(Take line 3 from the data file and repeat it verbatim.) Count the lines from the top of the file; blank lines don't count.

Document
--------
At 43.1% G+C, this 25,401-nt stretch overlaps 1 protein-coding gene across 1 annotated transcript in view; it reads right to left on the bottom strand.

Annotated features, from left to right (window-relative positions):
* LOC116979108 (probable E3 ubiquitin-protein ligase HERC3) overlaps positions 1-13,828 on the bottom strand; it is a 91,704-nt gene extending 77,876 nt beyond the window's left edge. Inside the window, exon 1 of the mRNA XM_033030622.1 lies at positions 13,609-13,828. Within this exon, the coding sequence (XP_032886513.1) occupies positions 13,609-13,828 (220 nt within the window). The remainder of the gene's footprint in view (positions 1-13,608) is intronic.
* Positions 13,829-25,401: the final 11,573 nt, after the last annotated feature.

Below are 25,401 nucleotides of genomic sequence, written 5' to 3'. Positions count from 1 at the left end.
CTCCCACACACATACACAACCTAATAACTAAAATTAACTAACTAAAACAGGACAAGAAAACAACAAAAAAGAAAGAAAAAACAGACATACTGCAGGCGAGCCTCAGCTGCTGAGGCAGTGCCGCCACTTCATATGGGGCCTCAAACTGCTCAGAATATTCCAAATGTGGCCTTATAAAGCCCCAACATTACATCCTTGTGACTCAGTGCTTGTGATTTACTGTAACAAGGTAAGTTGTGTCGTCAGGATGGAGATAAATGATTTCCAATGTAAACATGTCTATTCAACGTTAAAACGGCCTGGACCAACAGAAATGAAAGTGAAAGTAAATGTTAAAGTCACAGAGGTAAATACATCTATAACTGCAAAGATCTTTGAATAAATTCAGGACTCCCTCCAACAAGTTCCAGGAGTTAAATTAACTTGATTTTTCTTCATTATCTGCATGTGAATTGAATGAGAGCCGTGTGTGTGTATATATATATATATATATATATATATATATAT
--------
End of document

* LOC116979108 (probable E3 ubiquitin-protein ligase HERC3) overlaps positions 1-13,828 on the bottom strand; it is a 91,704-nt gene extending 77,876 nt beyond the window's left edge. Inside the window, exon 1 of the mRNA XM_033030622.1 lies at positions 13,609-13,828. Within this exon, the coding sequence (XP_032886513.1) occupies positions 13,609-13,828 (220 nt within the window). The remainder of the gene's footprint in view (positions 1-13,608) is intronic.